Control Systems Intro - ON/OFF Control Systems

In many applications, it is not enough to be able to measure a quantity.  Often you want to control a quantity.  Either you want the quantity (for example, temperature) to stay constant at some fixed value (like you expect when you set the wall thermostat) or you want to make the quantity vary in some predetermined fashion (for example, making an antenna point to a satellite as it crosses from horizon to horizon).  Consider what you need to do to control a quantity.  We'll use temperature as an example, but it could be any physical quantity.

• First, if you are trying to control a temperature, you need to know what the temperature is.
• Thus, the first thing you have to do to control a quantity (temperature) is to measure that quantity to see what value it has.
• Secondly, after you measure the temperature, you have to compare the measured temperature with the temperature you want to have - otherwise known as the desired temperature.  Is it too high?  Is it too low?  How much higher (lower) is it compared to what you want?
• Finally, after you have compared where you are at (i.e. measured the temperature) and compared it with what you want (i.e. the desired temperature) you should take control action.  There are numerous ways you can control a variable.
Some of the ways that you can control a variable include the following.
• You can turn a controller ON or OFF.  For example, the wall thermostat measures a room temperature and compares it to a set temperature (the desired temperature).  Then, if the temperature is too high, the thermostat turns the furnace/heater OFF.  If the temperature is too low, the thermostat turns the furnace/heater ON.
• You might make the control effort (the amount of fuel fed to the furnace, for example) proportional to the error (the difference between where you are - the measured temperature - and where you want to be - the desired temperature.
• And, there are other algorithms that use the error, or some function of the error (like the integral of the error, for example) to calculate the control effort.
There is one fly in the ointment.  In the schemes above, the control effort should really take into account the dynamics of the system you are trying to control - but that's a more advanced topic.

When you build a control system it is helpful to have a picture of how the signals are produced and affect things in your system.  Control system designers usually use a block diagram to show how signals flow in a control system.  Here is a block diagram of a typical control system.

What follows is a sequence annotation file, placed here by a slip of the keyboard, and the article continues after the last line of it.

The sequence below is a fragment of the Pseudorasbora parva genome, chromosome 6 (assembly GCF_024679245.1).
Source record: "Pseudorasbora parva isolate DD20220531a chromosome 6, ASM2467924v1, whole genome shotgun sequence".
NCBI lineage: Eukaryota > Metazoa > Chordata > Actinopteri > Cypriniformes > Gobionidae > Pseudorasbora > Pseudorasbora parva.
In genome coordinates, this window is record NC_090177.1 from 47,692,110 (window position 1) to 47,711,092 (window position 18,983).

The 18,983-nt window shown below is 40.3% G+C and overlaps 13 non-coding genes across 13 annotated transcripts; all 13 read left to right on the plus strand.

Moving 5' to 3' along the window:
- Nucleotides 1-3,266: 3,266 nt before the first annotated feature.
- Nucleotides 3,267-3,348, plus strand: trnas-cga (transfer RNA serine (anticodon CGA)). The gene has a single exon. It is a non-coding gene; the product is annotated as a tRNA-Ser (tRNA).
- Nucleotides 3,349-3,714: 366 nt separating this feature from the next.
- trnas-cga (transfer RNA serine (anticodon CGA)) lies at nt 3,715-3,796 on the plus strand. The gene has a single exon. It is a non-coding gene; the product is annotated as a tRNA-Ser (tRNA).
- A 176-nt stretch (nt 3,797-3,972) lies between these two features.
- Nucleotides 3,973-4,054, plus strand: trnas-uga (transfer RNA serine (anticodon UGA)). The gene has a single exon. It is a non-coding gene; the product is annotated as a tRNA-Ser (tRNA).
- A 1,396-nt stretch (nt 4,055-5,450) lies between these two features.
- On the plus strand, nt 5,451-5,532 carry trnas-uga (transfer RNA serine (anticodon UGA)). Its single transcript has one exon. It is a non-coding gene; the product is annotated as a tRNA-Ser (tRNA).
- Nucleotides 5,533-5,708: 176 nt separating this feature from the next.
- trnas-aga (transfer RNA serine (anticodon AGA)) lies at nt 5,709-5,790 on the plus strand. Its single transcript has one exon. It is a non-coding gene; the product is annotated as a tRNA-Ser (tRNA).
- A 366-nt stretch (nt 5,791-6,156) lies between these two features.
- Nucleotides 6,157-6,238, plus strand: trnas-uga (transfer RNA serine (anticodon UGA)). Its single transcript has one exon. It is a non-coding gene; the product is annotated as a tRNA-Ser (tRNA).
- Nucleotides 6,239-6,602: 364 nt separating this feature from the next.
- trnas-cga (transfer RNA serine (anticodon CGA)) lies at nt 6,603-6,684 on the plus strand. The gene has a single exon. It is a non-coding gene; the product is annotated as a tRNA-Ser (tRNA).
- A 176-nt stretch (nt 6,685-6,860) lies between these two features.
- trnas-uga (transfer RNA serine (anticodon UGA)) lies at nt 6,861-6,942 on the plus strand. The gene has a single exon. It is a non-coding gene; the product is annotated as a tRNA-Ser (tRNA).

Interpreting this block diagram, we have the following.

• The output of the system is y(t).
• The output is measured and fed back to be compared with the input, u(t).
• The result of the comparison is an error signal, e(t) = u(t) - y(t).
• The error signal is multiplied by a constant, K, to produce the control effort, c(t).
• K is referred to as the proportional gain.
• The control effort, c(t), is applied to the system.
• The system is represented here with a transfer function, G(s).
• Using a transfer function representation is done to remind us that the system will have dynamics, and that applying a control effort will not result in an immediate response in the output.  Rather, we have to wait for the system to respond to the input.

Simulating an ON-OFF System.

We have simulators available for ON-OFF control.  The first simulator controls a second order system.  You can use those simulators to gain some insight into the behavior of ON-OFF control systems.

Second Order System
• First, get the simulator for a second order system.  Click here to get the simulator.
• Run the simulator an observe what happens.  You should note the following.
• Initially, the simulator turns the control to ON, and the output of the system begins to increase.
• When the system output reaches the desired value the control turns OFF, and the system output begins to drop.
• As time goes on, the system oscillates around the desired output.

Third Order System
• First, get the simulator for a third order system.  Click here to get the simulator.
• Run the simulator an observe what happens.  You should note the following.
• Initially, the simulator turns the control to ON, and the output of the system begins to increase.
• When the system output reaches the desired value the control turns OFF, and the system output begins to drop.
• As time goes on, the system oscillates around the desired output.  However, because there are more time constants in this system, the system does not respond in the same way as the second order system.